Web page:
vii. A Bibliographical Survey
Aḥmad Kasravi was a prolific writer. From the age of 25, when he began to write in Tabriz in 1915, until his assassination 30 years later in 1946, he wrote numerous articles and published some 70 books and pamphlets on a wide range of subjects from history and linguistics to social issues and religious reformism. Kasravi’s writings may be treated in four phases. First, in the period from the mid-1910s to the mid-1920s, he published textbooks for teaching Arabic in elementary and high schools in Tabriz, as well as articles on current issues in al-ʿErfān, a literary journal published in Sidon (Ṣaidā), Lebanon, where he also published a few pamphlets. The second phase is marked by the publication in the mid-1920s of his well-received, scholarly study on the ancient language of Azerbaijan, which he called Āẕari (Āḏari). This work established Kasravi as a prominent scholar and competent linguist in the scholarly circles of both Iran and Europe. The third phase extends from the mid-1920s to the end of the 1930s, when Kasravi published some 18 books and pamphlets on the history of Iran, including a number of valuable contributions such as his classical book on the history of the Constitutional Revolution (q.v.). Finally, in the period 1941-45, he entered into a new phase of prophetic mission, leading his sect of “pure faith” (pākdini), which was organized around his association, Bāhamād-e āzādagān. In this period, he rushed to publish about 40 pamphlets and short books on social and religious reformism, accounting for more than one-half of his publications (for a comprehensive annotated bibliography of Kasravi’s works, see Katirāʾi, 1972, pp. 365-98).
Following a treatment of the main categories of Kasravi’s works, this survey will deal with critiques of Kasravi’s works by scholars as well as his followers and adversaries, and finally an account of the works related to Kasravi in English.
Early works. Kasravi’s early writings were in Arabic. al-Najma al-dorriya (a textbook for teaching Arabic to his students, based on a teaching method used at the American Memorial School, where he was learning English), Tabriz, 1915. Ḵolāṣat al-naḥw (a textbook on Arabic grammar), Tabriz, 1919. al-Dorrat al-ṯamina (a textbook in Arabic etymology), Tabriz, 1919. “al-Loḡat al-torkiya fi Irān” (Turkish words in Iran), al-ʿErfān 8/2-5, November 1922. “Maqtal al-safir Āmrikā fi Tehrān” (The murder of the American envoy in Tehran), al-ʿErfān 9/1, September 1923. “ʿArabestān wa’l-Šayḵ Ḵazʿal Ḵān” (Khuzestan Province and Shaikh Khazal Khan), al-ʿErfān 9/6, March 1924. “Āẕarbāyjān fi ṯamāniya ʿašar āman” (Azerbaijan in 18 years), al-ʿErfān 9/10, July 1924. Qahva-ye Surāt (tr. of a work by Bernardin de Saint Pierre), Sidon, Lebanon, 1924 (for a detailed description of this work, see Katirāʾi, pp. 365-66). Ḥaqāʾeq ʿan Esperānto, published in al-Awqāt, April, 1925 in Sidon, Lebanon (see Kasravi, 1990, pp. 122-23, 240; apparently it was first published in the above journal and later in a pamphlet form).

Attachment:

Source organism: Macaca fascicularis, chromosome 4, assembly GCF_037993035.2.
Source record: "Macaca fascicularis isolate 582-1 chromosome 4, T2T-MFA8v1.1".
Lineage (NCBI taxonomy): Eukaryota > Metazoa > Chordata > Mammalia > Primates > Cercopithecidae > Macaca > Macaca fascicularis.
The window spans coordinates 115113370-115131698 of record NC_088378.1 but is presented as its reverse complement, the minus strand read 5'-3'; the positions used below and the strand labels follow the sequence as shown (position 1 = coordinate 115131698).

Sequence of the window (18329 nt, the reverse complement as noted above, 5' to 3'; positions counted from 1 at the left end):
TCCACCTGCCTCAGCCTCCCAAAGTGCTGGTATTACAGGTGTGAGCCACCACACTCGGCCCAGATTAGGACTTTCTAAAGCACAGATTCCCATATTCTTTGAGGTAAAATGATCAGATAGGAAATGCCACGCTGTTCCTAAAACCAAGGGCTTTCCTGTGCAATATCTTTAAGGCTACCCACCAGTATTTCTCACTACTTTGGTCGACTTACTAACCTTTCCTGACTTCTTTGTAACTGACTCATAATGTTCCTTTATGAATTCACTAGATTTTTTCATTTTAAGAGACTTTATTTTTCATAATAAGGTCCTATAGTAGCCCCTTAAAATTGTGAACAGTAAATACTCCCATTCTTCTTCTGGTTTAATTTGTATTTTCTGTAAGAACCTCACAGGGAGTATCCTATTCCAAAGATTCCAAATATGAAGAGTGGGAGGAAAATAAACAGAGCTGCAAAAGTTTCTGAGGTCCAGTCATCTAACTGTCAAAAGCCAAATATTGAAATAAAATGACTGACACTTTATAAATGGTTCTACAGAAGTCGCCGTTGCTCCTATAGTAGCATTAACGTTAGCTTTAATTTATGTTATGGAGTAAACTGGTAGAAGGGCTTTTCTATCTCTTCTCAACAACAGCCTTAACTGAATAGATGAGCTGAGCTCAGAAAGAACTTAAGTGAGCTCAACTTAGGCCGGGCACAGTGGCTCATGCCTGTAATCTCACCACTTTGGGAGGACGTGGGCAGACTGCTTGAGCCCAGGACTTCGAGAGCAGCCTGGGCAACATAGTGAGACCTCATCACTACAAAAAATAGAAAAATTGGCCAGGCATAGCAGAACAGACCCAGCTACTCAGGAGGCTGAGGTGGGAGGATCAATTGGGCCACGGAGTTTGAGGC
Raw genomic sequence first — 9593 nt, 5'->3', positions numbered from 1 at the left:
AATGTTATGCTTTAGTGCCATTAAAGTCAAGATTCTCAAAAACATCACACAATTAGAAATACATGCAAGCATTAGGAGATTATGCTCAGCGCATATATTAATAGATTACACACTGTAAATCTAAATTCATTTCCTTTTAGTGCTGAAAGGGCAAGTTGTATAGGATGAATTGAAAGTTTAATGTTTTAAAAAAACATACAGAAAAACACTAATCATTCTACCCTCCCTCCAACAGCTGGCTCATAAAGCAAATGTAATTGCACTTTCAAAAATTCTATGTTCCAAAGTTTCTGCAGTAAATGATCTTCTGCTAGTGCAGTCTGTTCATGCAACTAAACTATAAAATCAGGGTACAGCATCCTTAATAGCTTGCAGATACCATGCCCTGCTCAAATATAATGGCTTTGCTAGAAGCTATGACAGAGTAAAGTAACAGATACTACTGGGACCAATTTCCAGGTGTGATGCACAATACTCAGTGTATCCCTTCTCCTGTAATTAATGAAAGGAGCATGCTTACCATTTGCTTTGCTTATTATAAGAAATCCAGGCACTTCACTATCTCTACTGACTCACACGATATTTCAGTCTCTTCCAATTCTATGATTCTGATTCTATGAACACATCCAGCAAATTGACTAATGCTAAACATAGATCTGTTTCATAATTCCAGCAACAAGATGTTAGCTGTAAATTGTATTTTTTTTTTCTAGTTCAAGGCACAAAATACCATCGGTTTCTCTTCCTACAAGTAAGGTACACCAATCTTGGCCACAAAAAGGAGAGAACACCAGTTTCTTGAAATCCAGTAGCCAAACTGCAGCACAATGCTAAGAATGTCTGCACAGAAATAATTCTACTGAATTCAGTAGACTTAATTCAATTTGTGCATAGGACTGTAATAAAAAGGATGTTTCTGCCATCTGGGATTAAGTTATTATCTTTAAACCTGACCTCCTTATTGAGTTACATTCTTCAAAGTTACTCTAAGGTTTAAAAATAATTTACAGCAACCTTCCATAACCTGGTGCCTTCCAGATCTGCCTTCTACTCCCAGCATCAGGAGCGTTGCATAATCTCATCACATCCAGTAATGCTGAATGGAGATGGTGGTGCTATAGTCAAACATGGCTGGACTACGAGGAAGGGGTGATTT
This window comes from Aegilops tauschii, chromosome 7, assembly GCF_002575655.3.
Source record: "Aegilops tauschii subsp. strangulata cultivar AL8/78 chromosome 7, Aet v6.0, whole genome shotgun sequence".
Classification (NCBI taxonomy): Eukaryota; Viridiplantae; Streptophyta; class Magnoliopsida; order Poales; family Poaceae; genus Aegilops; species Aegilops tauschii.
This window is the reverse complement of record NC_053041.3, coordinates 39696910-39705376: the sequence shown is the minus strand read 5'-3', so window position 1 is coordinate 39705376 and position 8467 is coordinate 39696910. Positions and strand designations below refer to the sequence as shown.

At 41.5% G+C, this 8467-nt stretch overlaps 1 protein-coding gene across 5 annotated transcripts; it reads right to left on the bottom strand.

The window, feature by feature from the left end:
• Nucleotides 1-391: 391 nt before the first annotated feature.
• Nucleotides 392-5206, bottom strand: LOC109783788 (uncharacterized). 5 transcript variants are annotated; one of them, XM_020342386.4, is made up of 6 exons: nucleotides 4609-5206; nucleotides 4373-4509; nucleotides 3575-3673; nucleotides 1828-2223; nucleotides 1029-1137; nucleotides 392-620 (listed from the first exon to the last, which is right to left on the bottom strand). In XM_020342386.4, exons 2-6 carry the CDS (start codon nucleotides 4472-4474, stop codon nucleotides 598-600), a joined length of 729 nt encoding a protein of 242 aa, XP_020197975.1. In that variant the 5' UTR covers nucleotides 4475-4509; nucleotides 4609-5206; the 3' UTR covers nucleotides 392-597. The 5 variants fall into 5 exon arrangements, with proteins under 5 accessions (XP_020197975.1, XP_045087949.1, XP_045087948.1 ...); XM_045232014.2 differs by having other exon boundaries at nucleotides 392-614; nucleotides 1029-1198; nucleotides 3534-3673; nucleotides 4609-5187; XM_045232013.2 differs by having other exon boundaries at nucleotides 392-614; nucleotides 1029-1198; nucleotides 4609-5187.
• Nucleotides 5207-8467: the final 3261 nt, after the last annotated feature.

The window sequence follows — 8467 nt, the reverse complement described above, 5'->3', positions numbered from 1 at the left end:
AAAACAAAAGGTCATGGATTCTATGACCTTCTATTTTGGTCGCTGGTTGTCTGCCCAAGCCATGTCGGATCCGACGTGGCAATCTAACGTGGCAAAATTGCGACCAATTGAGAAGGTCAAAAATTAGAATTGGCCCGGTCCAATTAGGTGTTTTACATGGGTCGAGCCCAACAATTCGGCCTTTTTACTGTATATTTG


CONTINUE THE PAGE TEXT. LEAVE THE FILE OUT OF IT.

Works on linguistics. Kasravi’s first major work was a concise book, Āẕari, yā zabān-e bāstān-e Āẕarbāygān (Āzari, or the ancient language of Azerbaijan), Tehran, 1925 (3rd repr., 1946; repr., Bethesda, Md., 1993, pp. 31-112). This survey of 73 pages, initiated an inundation of research and publications on a language named by Kasravi as Āzari. E. Denison Ross in a long review, “Āzarī or the Old Language of Āzarbāījān by Agha Sayyid Aḥmad Kasrawi,” published in The Royal Asiatic Society of Great Britain and Ireland (1, 1927, pp. 148-57), considered it as “representative of that new spirit of literary and historical research which has only recently begun to manifest itself among the Persians, and which is deserving of all possible encouragement” (p. 148). According to Kasravi (1946, p. 2), it was also translated into Russian at the same time. The prominent Iranian scholar, Moḥammad Qazvini (q.v.), praised Kasravi’s scholarship and his finding in a review article published in Irānšahr 4/10, 1926, pp. 586- 94 (for a collection of Kasravi’s works on the Persian language, see Ḥosayn Yazdāniān, ed., Neveštahā-ye Kasravi dar zamina-ye zabān-e fārsi, Tehran, 1978). Kasravi next published Nāmhā-ye šahrhā va dihhā-ye Irān, (Names of cities and villages of Iran), in two parts, Tehran, 1929 and 1930. Zabān-e pāk (Purified language), Tehran, 1943.